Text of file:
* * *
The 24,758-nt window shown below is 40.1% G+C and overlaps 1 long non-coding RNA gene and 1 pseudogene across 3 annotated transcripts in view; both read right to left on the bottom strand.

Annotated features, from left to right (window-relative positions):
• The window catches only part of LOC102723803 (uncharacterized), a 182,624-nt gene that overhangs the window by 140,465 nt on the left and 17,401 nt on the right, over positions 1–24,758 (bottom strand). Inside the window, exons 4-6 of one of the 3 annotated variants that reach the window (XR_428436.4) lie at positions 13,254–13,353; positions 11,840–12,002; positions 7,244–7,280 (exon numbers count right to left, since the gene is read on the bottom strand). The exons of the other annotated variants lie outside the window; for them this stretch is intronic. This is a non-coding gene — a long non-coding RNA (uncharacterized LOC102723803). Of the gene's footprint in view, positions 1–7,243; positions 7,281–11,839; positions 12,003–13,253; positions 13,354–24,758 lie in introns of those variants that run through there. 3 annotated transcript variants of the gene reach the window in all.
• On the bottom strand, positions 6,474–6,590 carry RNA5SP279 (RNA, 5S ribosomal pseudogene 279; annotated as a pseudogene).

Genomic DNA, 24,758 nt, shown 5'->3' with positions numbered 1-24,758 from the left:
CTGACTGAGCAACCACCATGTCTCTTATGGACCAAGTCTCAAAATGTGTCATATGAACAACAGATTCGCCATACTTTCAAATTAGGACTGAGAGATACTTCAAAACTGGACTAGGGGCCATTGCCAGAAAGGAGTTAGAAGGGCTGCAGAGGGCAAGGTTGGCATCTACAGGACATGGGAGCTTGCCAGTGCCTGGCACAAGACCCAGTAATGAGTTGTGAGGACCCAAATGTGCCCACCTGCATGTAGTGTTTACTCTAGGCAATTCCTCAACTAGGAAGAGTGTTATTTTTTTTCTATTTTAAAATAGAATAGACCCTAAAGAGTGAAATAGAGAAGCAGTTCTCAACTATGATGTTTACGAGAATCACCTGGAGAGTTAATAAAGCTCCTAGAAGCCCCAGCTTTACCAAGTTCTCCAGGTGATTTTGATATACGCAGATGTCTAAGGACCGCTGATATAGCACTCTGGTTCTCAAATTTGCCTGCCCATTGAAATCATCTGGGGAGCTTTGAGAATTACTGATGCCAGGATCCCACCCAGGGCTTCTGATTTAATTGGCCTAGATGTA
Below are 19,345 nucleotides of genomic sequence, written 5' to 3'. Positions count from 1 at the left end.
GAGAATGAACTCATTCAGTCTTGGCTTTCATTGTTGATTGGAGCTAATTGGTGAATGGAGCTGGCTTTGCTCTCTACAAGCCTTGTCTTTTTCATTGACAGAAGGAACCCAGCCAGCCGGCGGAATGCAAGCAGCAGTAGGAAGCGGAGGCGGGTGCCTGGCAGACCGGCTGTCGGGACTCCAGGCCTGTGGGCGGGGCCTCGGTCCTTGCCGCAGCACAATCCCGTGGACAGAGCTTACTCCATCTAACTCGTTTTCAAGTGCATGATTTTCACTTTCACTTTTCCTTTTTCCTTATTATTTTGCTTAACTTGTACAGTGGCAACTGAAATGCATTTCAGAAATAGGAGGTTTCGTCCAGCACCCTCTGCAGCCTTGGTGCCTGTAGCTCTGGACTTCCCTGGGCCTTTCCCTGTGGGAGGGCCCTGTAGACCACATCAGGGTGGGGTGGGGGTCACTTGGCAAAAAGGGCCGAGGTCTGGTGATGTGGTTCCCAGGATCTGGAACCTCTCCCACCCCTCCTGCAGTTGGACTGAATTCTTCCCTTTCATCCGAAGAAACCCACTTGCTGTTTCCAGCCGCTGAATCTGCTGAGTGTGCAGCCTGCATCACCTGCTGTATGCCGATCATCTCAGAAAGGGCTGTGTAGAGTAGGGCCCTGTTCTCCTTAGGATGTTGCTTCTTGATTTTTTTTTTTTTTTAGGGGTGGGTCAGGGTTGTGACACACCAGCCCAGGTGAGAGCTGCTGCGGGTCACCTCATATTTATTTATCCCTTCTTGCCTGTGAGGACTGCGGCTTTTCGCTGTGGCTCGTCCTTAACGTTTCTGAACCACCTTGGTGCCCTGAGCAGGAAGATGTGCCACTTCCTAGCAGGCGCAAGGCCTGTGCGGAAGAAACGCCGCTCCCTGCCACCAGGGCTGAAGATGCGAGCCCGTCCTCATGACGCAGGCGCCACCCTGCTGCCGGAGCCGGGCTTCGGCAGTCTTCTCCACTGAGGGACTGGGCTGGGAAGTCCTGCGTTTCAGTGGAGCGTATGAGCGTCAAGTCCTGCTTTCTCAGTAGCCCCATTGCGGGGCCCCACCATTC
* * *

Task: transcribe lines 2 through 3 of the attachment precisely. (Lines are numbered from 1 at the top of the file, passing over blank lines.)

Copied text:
Annotated features, from left to right (window-relative positions):
• The window catches only part of LOC102723803 (uncharacterized), a 182,624-nt gene that overhangs the window by 140,465 nt on the left and 17,401 nt on the right, over positions 1–24,758 (bottom strand). Inside the window, exons 4-6 of one of the 3 annotated variants that reach the window (XR_428436.4) lie at positions 13,254–13,353; positions 11,840–12,002; positions 7,244–7,280 (exon numbers count right to left, since the gene is read on the bottom strand). The exons of the other annotated variants lie outside the window; for them this stretch is intronic. This is a non-coding gene — a long non-coding RNA (uncharacterized LOC102723803). Of the gene's footprint in view, positions 1–7,243; positions 7,281–11,839; positions 12,003–13,253; positions 13,354–24,758 lie in introns of those variants that run through there. 3 annotated transcript variants of the gene reach the window in all.